July 30, 2008 - The American College of Radiology (ACR) announced today it will complete the process to become a deemed accrediting body for the Medicare program and work with the Centers for Medicare and Medicaid Services (CMS) to provide the accreditation services that the new law requires.
The newly passed law, the Medicare Improvements for Patients and Providers Act of 2008 (H.R. 6331), which averted a massive cut in Medicare physician payments, requires that medical imaging providers be accredited by Jan. 1, 2012, in order to receive reimbursement from Medicare for MRI, CT, PET and Nuclear Medicine procedures.
In addition to mammography and radiation oncology, the ACR currently has programs to accredit MRI, CT, nuclear medicine, PET, ultrasound, stereotactic breast biopsy and breast ultrasound. ACR accreditation requires that the physicians supervising and interpreting medical imaging meet stringent education and training standards. ACR accreditation also requires that the imaging equipment is surveyed regularly by qualified medical physicists, in order to ensure that it is functioning properly, and that the technologists administering the tests are appropriately certified.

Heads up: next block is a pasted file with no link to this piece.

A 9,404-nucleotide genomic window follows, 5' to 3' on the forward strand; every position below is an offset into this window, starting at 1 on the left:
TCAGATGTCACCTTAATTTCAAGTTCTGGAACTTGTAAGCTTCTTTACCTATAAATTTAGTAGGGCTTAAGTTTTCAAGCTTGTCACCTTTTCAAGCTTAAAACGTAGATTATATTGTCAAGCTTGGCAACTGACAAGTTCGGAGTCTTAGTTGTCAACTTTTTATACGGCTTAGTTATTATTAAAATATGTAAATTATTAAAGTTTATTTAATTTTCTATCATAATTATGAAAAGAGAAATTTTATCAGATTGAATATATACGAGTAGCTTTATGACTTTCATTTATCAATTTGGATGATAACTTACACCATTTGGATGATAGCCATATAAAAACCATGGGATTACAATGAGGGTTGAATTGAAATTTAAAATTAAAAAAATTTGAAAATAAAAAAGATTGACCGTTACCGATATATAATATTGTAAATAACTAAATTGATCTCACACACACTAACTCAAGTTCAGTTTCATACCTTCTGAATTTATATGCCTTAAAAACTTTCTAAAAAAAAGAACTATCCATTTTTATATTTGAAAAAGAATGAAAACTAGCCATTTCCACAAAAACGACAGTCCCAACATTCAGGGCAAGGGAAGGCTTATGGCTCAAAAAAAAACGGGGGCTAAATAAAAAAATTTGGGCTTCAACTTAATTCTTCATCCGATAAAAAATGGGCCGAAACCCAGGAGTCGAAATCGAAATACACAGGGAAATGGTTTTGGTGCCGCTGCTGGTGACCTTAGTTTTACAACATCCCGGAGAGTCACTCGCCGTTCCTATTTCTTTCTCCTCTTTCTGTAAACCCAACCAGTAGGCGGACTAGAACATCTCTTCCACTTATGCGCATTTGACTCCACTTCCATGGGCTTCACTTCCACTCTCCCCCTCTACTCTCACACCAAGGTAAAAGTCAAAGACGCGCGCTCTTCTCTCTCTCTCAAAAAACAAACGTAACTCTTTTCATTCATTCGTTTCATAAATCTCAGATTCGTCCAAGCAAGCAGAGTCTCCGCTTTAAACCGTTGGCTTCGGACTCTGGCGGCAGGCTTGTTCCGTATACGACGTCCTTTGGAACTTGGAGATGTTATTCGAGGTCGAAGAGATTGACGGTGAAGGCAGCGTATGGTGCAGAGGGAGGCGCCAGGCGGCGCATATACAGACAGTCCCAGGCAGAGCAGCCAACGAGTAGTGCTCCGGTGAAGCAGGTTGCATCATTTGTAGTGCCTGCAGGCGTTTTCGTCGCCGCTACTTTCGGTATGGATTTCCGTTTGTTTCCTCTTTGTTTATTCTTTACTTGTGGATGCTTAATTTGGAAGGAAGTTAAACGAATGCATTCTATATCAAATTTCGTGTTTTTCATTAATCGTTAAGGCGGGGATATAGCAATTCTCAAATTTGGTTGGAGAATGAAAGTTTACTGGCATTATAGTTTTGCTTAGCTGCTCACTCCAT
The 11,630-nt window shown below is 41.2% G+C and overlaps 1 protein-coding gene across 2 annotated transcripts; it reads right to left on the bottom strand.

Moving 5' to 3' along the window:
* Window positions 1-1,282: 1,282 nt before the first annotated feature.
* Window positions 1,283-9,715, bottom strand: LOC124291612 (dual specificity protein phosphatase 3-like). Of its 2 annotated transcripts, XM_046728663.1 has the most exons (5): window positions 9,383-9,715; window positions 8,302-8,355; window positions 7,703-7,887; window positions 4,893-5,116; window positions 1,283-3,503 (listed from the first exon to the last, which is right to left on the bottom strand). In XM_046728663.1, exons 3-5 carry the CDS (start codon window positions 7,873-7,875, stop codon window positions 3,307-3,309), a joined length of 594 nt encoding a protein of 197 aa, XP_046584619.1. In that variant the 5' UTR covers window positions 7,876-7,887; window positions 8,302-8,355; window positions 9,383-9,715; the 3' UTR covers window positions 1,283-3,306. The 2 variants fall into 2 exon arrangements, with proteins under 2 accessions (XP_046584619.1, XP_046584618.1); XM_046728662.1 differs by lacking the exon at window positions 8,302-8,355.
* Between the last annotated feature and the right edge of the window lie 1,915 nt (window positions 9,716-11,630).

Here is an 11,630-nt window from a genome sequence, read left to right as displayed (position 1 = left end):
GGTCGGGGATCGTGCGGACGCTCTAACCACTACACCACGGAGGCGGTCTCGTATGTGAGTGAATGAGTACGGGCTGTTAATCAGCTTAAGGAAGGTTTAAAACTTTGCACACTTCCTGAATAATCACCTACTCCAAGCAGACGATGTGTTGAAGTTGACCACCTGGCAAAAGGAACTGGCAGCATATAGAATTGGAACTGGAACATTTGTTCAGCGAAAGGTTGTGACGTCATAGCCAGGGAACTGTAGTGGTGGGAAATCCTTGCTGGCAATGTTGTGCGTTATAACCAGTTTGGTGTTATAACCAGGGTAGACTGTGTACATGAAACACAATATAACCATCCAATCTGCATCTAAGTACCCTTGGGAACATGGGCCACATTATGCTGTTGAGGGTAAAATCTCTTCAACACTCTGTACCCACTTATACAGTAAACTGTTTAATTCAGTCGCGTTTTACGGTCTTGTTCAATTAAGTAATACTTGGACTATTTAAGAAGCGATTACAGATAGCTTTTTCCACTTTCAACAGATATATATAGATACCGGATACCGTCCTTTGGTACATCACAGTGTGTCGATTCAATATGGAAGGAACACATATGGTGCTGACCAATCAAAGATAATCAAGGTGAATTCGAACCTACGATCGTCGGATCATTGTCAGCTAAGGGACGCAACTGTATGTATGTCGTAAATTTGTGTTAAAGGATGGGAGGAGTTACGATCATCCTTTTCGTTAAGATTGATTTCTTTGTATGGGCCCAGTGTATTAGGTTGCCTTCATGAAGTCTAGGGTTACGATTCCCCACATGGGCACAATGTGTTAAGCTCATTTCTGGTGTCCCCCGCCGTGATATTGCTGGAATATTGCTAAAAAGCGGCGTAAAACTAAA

ACR accreditation is an efficient process of both self-assessment and independent external audit, based on the ACR guidelines and technical standards, which assesses the qualifications of personnel, policies and procedures, equipment specifications, QA activities, patient safety, and ultimately the quality of patient care.
The purpose of these programs is to set quality standards for practices and help them continuously improve the quality of care they provide to their patients. ACR staff meets regularly with members of Congress, congressional staff, and CMS officials. The College will continue to keep members and other stakeholders informed of any developments as the Medicare accreditation process moves forward.
For more information: www.acr.org